Extract of Interview in D-Side magazine

May/June issue, 2001, France
Interviewer: Yannick Blay

Ceased publishing 2010

Do you do special searches (historical, literary) so as to feed your creation? You’re pretty much interested with the past or mythology, aren’t you? 

I find ideas, or they find me. There is nothing methodical… though in the spirit of Steppenwolf’s Magic Theatre, I suspect that more than chance is involved.

What does represent Ariel to you (already present on Alexandria)? A kind of allegory of your music? Do you see an angelic quality to music? 

I don’t experience Shakespeare’s Ariel as angelic, more as playful: “to the elements be free” (The Tempest). What is an angel? Is it a sexless waif with a halo floating over a golf-green? Or a flawed, romantic ghost as in the film Wings of Desire?… William Blake suggested the creative impulse is daemonic. It’s been said by Rilke, the sublime is an angel that disdains to destroy us.

Is your music supposed to restore life to shadows from the past? 

Are you thinking of Czeslaw Milosz: “What power can restore life to shadows”? I feel this to be a plea for something subtle, poetic or amorphous in the soul; freedom from rigid, prescriptive theories. Our facades hide a shadow and a silence. Perhaps it is not failure we should fear, but those who would set torches to its long shadow. “Be the magic power of this immense midnight at the crossroads of your senses” (Sonnets to Orpheus – Rilke).

What’s so special with blackbirds? 

When we open our windows we are greeted with their song, and see them playing underneath the fig tree. I like what Wallace Stevens wrote: The blackbird whirled in the autumn winds. It was a small part of the pantomime. The river is moving. The blackbird must be flying… I also love indigenous birds such as the magpie, kookaburra (and) fairy wren.

You’re very interested with nature and animals, aren’t you? Do you see your music as a ‘Symphonie Pastorale’?

One of my favourite pastimes is walking through forests and mountains of Australia. I like these words by Rilke: “and all that’s printed in roots and long unruly stems she sings a song”.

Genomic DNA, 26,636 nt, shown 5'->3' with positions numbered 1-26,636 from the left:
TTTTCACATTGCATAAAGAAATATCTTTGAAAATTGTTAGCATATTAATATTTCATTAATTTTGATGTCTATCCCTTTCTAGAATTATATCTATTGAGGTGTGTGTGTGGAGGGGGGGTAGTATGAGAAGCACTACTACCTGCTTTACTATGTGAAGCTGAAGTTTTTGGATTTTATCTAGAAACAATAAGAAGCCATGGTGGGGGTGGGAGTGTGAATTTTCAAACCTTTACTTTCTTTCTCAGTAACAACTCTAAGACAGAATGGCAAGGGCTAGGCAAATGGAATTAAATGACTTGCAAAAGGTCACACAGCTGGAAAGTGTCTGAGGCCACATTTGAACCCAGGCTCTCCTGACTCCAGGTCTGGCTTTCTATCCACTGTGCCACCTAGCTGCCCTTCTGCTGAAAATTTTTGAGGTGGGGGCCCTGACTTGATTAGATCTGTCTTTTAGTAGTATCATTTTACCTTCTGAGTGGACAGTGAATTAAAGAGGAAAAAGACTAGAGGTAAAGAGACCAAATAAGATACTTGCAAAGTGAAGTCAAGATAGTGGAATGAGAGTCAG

‘Fortress’ is another keyword in your lyrics. What does it represent symbolically? 

The Fortress in my albums is a place of exile, which may symbolize protection or isolation.

We can’t help thinking about Loreena McKennitt… What do you think about her work? 

Loreena is one of several mentors… I agree with Virginia Woolf that women are disadvantaged by reluctance to be influenced… It is possible to accept nourishment (while being original).

Could you tell us a bit about Karan Wicks? Does she visually express what you want to do with your music? What other painters do you like? 

Karan describes her art as Creative Expressionism and is influenced by Frida Kahlo. Some of her paintings capture the spirit I am trying to express. I also like art by Odilon Redon, Marc Chagall, Arnold Boecklin, Giorgio de Chirico and Gustave Moreau among others.

Did you see Prospero’s Book by Peter Greenaway (re. The Tempest)? Did you like it? 

Yes, I enjoyed it. He seemed to have filmed it at a nudist colony.

You’ve worked with Sean Bowley. Is Eden still alive? 

Sean’s band Eden had various incarnations. Pieter Bourke moved on to work with Lisa Gerrard. Sean is working on a solo album. Having heard some of these new recordings, I feel his vocal expression has mellowed to less goth-rock, but the melancholy, ghostly spirit is very much alive.